I mentioned in my last post that I believe there is a value in studying literature, but that most schools seem to go about it the wrong way, not giving students the proper opportunity to get anything out of what they're reading.
Students walk out of literature classes thinking, "We read it because it was a classic. We needed to know what happened in it for the test. I didn't really get it, but the teacher seemed to like it."
Teachers go into those lessons thinking, "I really wish the school would spare just a little bit of money for more modern books. Oh well, I guess we make do with what we have."
There's nothing wrong with teaching classic literature, of course. Some of the books I remember liking the most in high school fell onto the list of classic literature (and also onto the list of commonly banned books).
There IS something wrong with teaching a book just because it's a classic, expecting students to read books that barely connect with any modern issues. The novels we think of as classics became classics because, at the time they were written, they made a statement of some type. These books made statements about the times they were written, providing readers with a fresh viewpoint on a CURRENT issue of their society.
So, doesn't this mean that the curriculum should be updated more frequently than once every ten years or so, in order to provide students with easily accessible thinking material and characters they can relate to?
That brings me to the point I was getting at here, what all them smart folk from the above websites have been studying, the link between reading and empathy.
In my younger years, I only very rarely read for pleasure. I did not like most books that I picked up and tried to read, especially the types of sit-com-family children's and teen books that dominated the shelves when I was a child and a teen. I didn't want to read about kids living in the same time as me who had more successes - I already had enough of an inferiority complex from just looking around at the other real kids. I didn't want to read about kids struggling to be popular - I learned very quickly in adolescence that I was too far away from that world (and that there was no logic I could see to determine what "fitting in" actually was).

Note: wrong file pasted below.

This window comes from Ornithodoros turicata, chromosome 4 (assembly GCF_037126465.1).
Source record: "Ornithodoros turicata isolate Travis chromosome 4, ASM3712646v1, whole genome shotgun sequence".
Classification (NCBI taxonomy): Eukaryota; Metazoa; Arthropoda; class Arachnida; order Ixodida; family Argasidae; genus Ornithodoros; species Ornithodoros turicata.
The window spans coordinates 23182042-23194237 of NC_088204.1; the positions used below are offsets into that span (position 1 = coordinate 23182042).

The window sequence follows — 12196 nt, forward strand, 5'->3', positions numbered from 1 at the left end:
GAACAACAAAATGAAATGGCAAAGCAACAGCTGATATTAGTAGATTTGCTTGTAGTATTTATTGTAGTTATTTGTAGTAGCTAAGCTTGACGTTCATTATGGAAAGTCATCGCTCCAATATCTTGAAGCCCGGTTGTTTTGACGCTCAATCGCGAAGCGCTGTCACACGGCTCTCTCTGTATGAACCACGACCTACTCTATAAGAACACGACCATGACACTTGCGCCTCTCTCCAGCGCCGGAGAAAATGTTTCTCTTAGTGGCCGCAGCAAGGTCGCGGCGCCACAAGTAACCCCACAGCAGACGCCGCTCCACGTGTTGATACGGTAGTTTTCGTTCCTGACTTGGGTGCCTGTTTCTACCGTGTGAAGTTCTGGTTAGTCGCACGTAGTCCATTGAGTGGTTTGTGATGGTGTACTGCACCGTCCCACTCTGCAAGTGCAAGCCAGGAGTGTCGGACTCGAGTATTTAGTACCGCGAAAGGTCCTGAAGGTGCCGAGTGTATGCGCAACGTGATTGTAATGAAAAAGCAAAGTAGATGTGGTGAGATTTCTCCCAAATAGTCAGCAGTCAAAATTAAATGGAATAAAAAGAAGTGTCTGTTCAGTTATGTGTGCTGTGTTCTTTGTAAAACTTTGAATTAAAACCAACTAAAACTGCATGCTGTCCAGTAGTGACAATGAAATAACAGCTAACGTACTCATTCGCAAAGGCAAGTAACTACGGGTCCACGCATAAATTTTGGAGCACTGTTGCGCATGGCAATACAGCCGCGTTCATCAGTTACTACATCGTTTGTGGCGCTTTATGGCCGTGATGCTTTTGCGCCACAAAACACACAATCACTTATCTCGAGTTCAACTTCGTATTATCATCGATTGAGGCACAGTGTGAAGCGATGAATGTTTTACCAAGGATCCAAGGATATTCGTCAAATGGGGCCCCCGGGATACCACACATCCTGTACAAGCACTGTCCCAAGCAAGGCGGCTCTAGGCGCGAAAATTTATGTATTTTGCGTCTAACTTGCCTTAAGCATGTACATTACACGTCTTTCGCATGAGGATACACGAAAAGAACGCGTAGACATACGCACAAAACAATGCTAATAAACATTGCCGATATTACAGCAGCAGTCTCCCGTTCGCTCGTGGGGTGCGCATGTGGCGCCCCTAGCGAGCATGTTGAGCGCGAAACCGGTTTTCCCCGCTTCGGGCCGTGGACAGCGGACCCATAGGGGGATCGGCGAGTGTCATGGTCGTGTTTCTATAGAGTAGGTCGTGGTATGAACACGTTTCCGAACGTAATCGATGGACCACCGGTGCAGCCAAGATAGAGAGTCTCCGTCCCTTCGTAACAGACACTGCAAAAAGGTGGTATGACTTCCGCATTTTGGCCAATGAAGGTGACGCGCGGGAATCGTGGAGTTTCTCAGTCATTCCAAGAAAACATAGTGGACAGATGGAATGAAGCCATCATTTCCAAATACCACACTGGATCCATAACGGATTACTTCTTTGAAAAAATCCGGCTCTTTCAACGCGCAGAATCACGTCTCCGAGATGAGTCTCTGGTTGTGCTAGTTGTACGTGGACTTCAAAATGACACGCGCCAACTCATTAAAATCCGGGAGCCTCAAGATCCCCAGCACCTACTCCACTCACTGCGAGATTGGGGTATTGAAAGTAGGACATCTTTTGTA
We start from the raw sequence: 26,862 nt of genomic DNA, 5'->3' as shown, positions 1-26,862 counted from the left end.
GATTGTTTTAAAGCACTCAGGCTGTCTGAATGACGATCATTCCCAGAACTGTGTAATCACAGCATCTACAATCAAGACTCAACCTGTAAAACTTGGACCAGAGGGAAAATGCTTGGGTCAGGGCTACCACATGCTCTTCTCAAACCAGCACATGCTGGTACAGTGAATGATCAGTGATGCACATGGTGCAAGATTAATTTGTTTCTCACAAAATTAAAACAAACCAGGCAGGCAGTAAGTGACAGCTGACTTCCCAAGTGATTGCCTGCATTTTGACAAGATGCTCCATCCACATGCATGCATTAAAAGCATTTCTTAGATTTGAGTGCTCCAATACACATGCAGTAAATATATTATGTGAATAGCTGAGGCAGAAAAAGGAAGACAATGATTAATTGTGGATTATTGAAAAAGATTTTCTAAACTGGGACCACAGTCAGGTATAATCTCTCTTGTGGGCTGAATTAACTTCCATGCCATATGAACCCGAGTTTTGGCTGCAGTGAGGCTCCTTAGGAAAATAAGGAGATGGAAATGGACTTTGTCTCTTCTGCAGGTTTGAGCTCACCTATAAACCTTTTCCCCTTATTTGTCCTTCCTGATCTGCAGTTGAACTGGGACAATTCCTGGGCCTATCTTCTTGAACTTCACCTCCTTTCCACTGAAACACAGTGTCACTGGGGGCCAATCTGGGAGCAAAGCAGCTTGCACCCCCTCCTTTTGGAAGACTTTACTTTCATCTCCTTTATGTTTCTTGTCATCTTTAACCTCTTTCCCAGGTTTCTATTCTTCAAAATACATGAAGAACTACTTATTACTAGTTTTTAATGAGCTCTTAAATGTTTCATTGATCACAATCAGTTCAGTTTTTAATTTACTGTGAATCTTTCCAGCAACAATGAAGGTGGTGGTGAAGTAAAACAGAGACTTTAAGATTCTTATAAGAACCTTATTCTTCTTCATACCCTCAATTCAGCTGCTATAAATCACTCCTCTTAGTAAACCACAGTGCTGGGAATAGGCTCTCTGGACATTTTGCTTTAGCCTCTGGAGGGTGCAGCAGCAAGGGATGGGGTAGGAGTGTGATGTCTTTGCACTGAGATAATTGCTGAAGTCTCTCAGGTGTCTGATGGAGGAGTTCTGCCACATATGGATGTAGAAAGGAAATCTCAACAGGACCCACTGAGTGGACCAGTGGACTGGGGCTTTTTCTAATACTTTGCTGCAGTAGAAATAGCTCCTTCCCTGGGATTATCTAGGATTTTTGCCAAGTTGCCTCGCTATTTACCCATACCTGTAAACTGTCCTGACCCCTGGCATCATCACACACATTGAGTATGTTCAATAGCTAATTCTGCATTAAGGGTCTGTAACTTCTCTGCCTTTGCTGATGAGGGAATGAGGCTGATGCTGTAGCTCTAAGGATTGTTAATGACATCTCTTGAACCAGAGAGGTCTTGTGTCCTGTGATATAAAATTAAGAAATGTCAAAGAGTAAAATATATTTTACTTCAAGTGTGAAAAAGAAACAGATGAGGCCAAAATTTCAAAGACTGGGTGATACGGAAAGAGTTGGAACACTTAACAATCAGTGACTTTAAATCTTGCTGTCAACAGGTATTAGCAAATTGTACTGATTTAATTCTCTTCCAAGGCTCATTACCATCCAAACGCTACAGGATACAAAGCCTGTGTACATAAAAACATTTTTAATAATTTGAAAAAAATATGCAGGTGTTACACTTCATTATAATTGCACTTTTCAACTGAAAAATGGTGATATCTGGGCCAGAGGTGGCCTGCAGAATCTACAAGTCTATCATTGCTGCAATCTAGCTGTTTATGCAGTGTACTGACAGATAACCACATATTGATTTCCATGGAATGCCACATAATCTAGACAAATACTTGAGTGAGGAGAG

When I was lucky enough to read a poem, novel, or short story in class that I really connected to, it not only expanded my empathy, it helped to shape who I was.
I once heard - a long way down the grape vine from the source, mind you - that one of the higher ups at my college declared she didn't see what possible value there could be in studying literature.
Having already earned a BA in English Language and Literature at that point, this is an idea I've been shaking around in my brain since. Could there be no point to studying literature?
At certain times I've thought, "Yes, there is no point in studying literature. It should not be taught in schools. Especially novels. Students gain nothing from it. I certainly didn't gain anything from half the crap I had to read in high school and college."
But then I remember the other half. The stuff that wasn't crap. The stories that gave me new philosophies or helped me to discover myself.
Which brings my view to this: There is no point in studying literature for the sake of studying literature. The purpose of this study, as well as any study, is to bring the learner to new understandings. Therefore, the books chosen for students to read (at least in K-12) should be chosen ENTIRELY on their potential to encourage the reader to learn more about the self, the current society, and other people inhabiting the current society.
There are a lot of dusty old boring books out there that aren't as accessible to student readers today as in times past. And there are a lot of shallow teen smut books written by adults who want to make money and have long ago forgotten that teens are perfectly capable of understanding complex ideas and important social issues. It seems like people try to avoid one of these categories by choosing the other.
But there's a whole world of excellent literature out there, new and classic alike, which can help build a bridge from the self to a new understanding. Many of these can be found on lists of frequently banned books.
- - - I've come to realize over the years just how lucky I was in high school that most of the required reading can be found on the ALA list of the top 100 banned/challenged books of 1990-1999 (when I was in school). I'll probably take the next post or two to mention some of these books and what I got out of them as a teenager. Then I'll move onto another topic, honest.